Another interesting observation is that there is a connection between the inverse variance weighting scheme and the “imputation aware” method in Zaitlen and Eskin (2010) through (11). Note that the inverse variance weighting estimator can be written as

equation M18
(12)

and the “imputation aware” method can be written as

equation M19
(13)

We can see the only difference between (12) and (13) is the var(gi) part. Since var(gi) depends on MAF, we expect those two methods perform similarly when the MAFs of the SNP across studies are similar. Generally, we do not expect the MAF varies much for studies with similar ethnicity. However, if meta-analysis was conducted across different ethnic groups [Xiong et al. (2009); Chapman et al. (2008)], the MAF variation can be substantial. In such cases, we expect the inverse variance weighting method to have better power.

RESULTS

In this section, we first use simulation to demonstrate the finite sample properties of b1 given by the expectation-substitution method, such as the approximate unbiasedness and relationship between var(b1) and imputation quality. Then, we compare the power of the inverse variance weighting method in the meta-analysis with various other methods.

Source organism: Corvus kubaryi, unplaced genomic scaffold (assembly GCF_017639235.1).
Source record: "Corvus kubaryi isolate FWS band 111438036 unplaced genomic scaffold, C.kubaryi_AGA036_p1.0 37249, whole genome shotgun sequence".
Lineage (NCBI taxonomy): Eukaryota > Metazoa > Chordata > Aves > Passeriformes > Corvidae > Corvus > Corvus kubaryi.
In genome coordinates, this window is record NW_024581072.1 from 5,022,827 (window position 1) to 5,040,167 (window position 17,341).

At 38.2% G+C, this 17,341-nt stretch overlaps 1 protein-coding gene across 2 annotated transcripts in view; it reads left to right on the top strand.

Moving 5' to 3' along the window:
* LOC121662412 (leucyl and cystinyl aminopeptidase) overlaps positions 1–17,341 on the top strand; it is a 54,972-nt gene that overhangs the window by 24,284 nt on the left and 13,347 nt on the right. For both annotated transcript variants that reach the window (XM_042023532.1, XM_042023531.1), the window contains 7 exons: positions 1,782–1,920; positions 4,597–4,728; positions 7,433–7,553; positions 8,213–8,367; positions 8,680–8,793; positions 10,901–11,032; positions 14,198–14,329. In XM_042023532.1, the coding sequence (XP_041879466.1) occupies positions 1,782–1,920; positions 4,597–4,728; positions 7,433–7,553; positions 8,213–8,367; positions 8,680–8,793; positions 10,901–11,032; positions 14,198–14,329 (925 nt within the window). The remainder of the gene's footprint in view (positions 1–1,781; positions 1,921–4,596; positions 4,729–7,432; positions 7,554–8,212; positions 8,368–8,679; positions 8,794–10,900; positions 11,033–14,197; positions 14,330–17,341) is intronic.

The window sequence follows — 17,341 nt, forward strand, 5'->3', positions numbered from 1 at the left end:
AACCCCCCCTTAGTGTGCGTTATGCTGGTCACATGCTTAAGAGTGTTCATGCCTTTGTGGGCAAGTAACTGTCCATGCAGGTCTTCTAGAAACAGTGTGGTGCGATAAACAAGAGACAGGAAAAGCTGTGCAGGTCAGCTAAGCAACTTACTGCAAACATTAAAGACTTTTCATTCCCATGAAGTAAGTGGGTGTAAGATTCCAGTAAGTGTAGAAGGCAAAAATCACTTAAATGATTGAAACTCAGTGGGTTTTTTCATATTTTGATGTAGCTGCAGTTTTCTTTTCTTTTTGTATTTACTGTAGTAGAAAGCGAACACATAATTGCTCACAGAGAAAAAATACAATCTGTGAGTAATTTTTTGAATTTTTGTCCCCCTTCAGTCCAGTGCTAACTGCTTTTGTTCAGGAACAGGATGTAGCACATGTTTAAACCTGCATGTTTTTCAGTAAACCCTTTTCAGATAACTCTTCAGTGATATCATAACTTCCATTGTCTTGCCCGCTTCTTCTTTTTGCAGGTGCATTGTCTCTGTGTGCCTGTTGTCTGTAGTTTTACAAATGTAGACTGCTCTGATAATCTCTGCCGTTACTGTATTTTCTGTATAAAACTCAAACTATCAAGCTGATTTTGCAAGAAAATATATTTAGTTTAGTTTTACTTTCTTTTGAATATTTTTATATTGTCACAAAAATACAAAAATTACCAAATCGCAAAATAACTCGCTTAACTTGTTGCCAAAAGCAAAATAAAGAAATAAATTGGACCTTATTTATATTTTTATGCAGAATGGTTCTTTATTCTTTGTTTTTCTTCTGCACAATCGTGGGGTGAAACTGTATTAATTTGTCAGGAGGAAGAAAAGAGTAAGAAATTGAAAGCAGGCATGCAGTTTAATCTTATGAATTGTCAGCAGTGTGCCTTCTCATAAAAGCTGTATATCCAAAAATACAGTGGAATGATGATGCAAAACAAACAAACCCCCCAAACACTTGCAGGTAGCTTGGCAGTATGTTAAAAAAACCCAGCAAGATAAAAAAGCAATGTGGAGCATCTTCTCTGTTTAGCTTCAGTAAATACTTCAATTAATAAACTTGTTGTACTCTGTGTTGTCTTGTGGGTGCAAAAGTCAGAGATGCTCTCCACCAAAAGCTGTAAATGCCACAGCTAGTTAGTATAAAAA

Finite sample properties of b1

Simulation Situations

We generated the genotypes of two SNPs, considering a range of minor allele frequency (MAF) combinations (f1, f2) of the two SNPs, and a range of linkage disequilibrium (LD) measure as D′. To mimic the imputation scenario, we assume that genotypes of the second SNP are unknown, and imputed its dosage based on the genotypes of the first SNP. We varied the imputation quality by changing the LD measure D′. A population of 10,000 was generated based on the logistic regression model in equation (1) with genotypes at the second SNP as the gi’s, b0 = 0, and b1 = log(1.2), log(1.5), log(2), corresponding to odds ratios 1.2, 1.5, and 2. Then 1000:1000 case-control samples were randomly selected from this population of 10,000. We fit model (2) to the case-control samples with the imputed dosage at the second SNP as gi. For comparison, we also fitted model (1) with the true genotype gi. For each parameter setting, we replicated the above procedure 10,000 times. The results are summarized in Table I.

Table I
Simulation Results of the Expectation-Substitution Method Under Various Parameter Settings based on 10,000 simulated data sets, each has 1000 cases and 1000 controls. b1 is the true value; f1 and f2 are the MAFs for SNP 1 (the marker) and 2 (the disease ...

When b1=0, all the estimated type I error rates are well controlled at the nominal α level 0.05. When b1 = log(1.2) and log(1.5)), the relative bias of b1 is very small (< 2%) regardless of the MAF of both SNPs. In contrast, when b1 is larger, log(2), b1 slightly underestimates the true b1 and the bias is greater as the imputation quality worsens. Under the simulation settings in Table I, for any given MAF combinations (f1, f2), b0, b1, and D′, we obtained a numeric solution of equation M20, where equation M21 by solving the following system of equations:

equation M22
(14)